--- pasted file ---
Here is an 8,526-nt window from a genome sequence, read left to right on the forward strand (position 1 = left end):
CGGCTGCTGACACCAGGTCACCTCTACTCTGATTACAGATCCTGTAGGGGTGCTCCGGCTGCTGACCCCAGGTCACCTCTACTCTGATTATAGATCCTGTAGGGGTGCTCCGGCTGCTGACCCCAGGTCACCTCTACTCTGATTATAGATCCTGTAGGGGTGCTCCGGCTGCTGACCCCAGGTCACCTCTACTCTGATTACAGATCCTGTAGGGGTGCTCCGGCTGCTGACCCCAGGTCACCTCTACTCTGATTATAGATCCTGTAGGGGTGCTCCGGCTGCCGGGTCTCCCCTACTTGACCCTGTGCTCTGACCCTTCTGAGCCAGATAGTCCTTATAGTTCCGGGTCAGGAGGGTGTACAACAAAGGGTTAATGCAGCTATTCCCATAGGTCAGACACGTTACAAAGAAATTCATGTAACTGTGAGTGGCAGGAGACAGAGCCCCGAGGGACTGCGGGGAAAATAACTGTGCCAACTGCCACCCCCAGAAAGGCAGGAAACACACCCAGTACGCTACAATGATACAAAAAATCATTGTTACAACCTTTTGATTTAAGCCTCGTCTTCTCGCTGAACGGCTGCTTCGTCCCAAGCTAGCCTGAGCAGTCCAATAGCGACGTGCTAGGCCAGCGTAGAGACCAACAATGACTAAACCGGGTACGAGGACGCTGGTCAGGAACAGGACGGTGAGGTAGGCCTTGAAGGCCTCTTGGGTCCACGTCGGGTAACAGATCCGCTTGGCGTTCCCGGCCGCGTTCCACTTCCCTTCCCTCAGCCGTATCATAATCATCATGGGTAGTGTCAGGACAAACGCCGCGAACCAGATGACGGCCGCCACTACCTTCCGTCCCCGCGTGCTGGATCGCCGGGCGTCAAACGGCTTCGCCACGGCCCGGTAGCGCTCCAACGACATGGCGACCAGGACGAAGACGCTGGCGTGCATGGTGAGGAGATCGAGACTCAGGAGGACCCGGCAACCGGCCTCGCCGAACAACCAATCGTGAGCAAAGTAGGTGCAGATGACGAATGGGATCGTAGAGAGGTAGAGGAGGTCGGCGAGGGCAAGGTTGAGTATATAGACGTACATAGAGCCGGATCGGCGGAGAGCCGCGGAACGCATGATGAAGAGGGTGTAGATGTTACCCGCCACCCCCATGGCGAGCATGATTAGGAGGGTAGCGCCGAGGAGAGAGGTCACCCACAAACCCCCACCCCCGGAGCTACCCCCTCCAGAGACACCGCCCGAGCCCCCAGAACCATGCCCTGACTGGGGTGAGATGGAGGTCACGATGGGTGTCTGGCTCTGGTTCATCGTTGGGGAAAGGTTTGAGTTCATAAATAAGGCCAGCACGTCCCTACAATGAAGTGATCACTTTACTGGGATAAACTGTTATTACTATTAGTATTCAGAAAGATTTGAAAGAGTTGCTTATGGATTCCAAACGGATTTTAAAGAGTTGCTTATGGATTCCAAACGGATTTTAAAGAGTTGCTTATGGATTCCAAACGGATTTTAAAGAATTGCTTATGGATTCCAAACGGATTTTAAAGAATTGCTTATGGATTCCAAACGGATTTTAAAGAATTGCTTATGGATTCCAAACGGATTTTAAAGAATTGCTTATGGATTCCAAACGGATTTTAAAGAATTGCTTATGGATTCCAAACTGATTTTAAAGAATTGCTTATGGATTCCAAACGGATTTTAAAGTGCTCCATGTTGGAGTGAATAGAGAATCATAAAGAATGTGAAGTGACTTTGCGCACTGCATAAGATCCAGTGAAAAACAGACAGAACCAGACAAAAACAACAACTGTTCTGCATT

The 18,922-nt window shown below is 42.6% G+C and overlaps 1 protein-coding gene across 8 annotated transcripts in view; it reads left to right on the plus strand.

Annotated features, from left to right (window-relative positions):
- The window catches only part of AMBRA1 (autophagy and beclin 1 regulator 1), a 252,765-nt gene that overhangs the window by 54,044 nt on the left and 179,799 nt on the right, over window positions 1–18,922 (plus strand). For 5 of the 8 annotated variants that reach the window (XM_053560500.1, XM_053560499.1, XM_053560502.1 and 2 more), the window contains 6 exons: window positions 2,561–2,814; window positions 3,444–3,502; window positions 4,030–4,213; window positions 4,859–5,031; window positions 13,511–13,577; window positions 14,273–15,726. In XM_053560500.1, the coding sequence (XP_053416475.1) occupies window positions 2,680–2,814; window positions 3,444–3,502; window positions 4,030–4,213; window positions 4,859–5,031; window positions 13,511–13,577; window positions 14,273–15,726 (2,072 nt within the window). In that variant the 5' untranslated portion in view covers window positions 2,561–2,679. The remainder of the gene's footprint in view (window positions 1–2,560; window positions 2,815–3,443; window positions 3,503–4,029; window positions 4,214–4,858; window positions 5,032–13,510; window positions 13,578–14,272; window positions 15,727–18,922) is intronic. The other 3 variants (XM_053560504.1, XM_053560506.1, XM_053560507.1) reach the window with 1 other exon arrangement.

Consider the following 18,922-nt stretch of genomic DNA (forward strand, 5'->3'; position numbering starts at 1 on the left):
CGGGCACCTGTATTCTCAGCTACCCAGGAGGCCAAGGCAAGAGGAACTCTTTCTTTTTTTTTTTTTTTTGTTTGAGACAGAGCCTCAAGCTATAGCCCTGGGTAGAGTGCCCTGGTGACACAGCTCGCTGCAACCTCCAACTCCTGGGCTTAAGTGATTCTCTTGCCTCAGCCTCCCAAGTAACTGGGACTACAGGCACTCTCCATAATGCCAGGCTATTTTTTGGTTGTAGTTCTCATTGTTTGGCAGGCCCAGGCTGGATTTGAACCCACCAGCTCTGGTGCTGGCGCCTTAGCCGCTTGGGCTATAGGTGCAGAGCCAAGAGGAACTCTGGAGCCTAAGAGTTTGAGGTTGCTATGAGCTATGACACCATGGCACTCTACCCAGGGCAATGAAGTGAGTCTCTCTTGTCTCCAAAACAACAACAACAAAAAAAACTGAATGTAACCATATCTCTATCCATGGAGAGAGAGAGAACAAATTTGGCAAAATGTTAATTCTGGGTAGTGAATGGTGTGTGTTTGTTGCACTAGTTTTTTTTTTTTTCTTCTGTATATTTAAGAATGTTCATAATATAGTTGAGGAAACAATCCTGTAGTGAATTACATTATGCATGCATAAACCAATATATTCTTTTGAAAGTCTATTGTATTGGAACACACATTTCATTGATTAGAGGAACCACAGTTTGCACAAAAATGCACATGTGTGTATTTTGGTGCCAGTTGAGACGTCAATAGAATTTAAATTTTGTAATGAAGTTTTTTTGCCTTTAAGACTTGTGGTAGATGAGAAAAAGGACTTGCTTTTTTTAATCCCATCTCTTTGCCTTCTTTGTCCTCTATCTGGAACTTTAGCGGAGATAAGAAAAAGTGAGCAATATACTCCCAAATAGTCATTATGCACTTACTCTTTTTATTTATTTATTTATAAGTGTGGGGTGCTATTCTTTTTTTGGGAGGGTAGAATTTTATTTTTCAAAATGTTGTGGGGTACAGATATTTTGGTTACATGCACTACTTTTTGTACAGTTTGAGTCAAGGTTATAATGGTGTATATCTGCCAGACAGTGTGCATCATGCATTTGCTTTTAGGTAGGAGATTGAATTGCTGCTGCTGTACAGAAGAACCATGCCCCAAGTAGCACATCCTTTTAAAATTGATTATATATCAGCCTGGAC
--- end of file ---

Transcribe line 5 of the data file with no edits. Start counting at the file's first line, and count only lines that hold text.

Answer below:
- The window catches only part of AMBRA1 (autophagy and beclin 1 regulator 1), a 252,765-nt gene that overhangs the window by 54,044 nt on the left and 179,799 nt on the right, over window positions 1–18,922 (plus strand). For 5 of the 8 annotated variants that reach the window (XM_053560500.1, XM_053560499.1, XM_053560502.1 and 2 more), the window contains 6 exons: window positions 2,561–2,814; window positions 3,444–3,502; window positions 4,030–4,213; window positions 4,859–5,031; window positions 13,511–13,577; window positions 14,273–15,726. In XM_053560500.1, the coding sequence (XP_053416475.1) occupies window positions 2,680–2,814; window positions 3,444–3,502; window positions 4,030–4,213; window positions 4,859–5,031; window positions 13,511–13,577; window positions 14,273–15,726 (2,072 nt within the window). In that variant the 5' untranslated portion in view covers window positions 2,561–2,679. The remainder of the gene's footprint in view (window positions 1–2,560; window positions 2,815–3,443; window positions 3,503–4,029; window positions 4,214–4,858; window positions 5,032–13,510; window positions 13,578–14,272; window positions 15,727–18,922) is intronic. The other 3 variants (XM_053560504.1, XM_053560506.1, XM_053560507.1) reach the window with 1 other exon arrangement.